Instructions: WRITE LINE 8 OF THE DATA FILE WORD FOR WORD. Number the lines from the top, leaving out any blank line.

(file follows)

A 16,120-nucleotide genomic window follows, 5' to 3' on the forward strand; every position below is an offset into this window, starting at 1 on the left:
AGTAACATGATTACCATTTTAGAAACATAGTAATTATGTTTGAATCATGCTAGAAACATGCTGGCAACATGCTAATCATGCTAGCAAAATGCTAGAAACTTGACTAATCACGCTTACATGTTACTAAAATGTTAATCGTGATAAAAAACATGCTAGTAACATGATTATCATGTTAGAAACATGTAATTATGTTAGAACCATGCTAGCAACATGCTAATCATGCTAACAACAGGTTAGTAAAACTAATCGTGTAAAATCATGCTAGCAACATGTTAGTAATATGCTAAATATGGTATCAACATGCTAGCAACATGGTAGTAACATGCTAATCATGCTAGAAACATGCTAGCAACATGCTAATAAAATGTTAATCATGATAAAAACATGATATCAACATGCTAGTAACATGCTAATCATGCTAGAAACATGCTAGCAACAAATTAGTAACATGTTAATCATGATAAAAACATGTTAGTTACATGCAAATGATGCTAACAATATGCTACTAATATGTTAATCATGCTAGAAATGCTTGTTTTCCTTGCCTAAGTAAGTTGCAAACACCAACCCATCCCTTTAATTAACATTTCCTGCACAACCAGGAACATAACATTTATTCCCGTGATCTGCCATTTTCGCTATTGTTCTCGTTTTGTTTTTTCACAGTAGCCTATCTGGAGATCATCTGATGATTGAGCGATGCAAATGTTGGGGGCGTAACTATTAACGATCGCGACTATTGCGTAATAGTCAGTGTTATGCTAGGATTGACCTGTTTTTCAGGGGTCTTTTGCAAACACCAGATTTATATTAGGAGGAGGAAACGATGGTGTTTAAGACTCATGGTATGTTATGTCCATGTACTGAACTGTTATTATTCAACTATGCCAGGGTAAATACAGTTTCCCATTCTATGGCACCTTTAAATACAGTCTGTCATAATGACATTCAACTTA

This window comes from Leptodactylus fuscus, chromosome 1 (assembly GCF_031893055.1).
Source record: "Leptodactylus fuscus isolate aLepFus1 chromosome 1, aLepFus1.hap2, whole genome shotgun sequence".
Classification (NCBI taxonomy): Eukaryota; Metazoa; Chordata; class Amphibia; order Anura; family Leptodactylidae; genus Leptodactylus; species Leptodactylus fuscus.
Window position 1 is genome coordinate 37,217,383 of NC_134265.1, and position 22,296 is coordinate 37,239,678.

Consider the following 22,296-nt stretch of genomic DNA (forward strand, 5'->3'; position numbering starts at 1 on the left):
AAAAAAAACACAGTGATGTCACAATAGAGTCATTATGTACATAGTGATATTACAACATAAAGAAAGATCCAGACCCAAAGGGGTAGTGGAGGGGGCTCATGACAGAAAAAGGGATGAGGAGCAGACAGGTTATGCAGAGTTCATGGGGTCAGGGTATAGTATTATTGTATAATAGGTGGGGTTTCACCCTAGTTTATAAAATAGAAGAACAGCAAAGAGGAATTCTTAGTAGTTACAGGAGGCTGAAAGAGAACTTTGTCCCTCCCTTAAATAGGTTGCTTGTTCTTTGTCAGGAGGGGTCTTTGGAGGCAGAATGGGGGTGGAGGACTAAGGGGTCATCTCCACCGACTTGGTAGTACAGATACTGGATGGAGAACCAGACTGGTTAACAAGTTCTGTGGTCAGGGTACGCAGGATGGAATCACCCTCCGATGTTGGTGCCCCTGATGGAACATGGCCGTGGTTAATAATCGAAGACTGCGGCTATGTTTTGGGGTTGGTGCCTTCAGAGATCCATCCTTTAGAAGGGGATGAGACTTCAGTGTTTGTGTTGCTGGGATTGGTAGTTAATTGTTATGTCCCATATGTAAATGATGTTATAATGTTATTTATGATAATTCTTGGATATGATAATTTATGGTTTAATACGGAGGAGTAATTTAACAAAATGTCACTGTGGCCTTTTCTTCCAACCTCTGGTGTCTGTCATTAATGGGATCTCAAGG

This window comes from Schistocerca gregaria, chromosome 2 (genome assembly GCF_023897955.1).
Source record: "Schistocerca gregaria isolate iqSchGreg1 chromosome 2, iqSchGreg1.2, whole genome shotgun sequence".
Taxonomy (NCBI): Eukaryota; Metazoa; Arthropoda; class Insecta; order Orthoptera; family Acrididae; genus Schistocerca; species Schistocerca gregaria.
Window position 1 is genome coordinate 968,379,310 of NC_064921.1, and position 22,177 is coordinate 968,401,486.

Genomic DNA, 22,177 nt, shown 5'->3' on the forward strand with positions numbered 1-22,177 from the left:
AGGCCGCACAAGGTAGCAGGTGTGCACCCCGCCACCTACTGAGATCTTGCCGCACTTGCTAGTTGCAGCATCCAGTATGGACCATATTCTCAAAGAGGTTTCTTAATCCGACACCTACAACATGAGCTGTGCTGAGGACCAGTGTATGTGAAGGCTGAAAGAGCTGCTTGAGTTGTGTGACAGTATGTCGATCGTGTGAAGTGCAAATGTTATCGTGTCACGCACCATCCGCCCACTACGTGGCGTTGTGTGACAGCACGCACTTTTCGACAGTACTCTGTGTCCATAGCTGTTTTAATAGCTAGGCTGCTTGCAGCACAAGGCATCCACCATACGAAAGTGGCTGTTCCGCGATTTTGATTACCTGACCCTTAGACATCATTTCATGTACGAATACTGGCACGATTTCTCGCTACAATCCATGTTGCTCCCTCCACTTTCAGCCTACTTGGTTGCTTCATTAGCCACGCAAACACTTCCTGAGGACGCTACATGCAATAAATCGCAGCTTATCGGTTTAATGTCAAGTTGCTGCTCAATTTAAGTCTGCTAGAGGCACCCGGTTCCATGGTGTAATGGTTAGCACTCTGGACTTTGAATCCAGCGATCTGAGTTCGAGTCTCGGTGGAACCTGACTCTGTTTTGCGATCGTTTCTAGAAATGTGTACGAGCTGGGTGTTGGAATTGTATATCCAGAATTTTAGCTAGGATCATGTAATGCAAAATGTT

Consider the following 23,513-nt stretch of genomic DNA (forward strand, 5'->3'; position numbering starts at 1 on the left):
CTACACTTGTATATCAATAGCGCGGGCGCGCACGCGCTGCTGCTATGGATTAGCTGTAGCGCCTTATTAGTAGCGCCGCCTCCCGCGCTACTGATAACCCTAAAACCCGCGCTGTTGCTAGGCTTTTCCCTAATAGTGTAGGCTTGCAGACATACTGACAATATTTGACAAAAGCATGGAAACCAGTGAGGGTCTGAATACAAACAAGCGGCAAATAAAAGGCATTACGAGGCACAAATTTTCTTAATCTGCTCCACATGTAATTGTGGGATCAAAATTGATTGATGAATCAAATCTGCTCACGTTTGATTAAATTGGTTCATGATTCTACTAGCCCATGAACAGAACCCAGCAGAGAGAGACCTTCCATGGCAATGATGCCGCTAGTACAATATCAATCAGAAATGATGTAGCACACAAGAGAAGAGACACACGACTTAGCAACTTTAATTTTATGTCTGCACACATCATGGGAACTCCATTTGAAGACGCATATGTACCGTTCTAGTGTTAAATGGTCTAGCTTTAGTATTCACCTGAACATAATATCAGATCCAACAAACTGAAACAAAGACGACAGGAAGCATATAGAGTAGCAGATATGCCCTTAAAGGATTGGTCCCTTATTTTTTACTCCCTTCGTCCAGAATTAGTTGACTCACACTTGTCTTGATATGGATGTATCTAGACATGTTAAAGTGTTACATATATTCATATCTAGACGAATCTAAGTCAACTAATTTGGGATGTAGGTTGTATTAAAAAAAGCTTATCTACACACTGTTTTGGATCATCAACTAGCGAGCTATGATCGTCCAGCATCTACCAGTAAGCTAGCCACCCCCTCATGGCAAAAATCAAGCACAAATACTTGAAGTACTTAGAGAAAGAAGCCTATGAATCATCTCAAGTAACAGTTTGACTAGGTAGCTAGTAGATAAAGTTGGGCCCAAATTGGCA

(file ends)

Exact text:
AAAAAAAACACAGTGATGTCACAATAGAGTCATTATGTACATAGTGATATTACAACATAAAGAAAGATCCAGACCCAAAGGGGTAGTGGAGGGGGCTCATGACAGAAAAAGGGATGAGGAGCAGACAGGTTATGCAGAGTTCATGGGGTCAGGGTATAGTATTATTGTATAATAGGTGGGGTTTCACCCTAGTTTATAAAATAGAAGAACAGCAAAGAGGAATTCTTAGTAGTTACAGGAGGCTGAAAGAGAACTTTGTCCCTCCCTTAAATAGGTTGCTTGTTCTTTGTCAGGAGGGGTCTTTGGAGGCAGAATGGGGGTGGAGGACTAAGGGGTCATCTCCACCGACTTGGTAGTACAGATACTGGATGGAGAACCAGACTGGTTAACAAGTTCTGTGGTCAGGGTACGCAGGATGGAATCACCCTCCGATGTTGGTGCCCCTGATGGAACATGGCCGTGGTTAATAATCGAAGACTGCGGCTATGTTTTGGGGTTGGTGCCTTCAGAGATCCATCCTTTAGAAGGGGATGAGACTTCAGTGTTTGTGTTGCTGGGATTGGTAGTTAATTGTTATGTCCCATATGTAAATGATGTTATAATGTTATTTATGATAATTCTTGGATATGATAATTTATGGTTTAATACGGAGGAGTAATTTAACAAAATGTCACTGTGGCCTTTTCTTCCAACCTCTGGTGTCTGTCATTAATGGGATCTCAAGG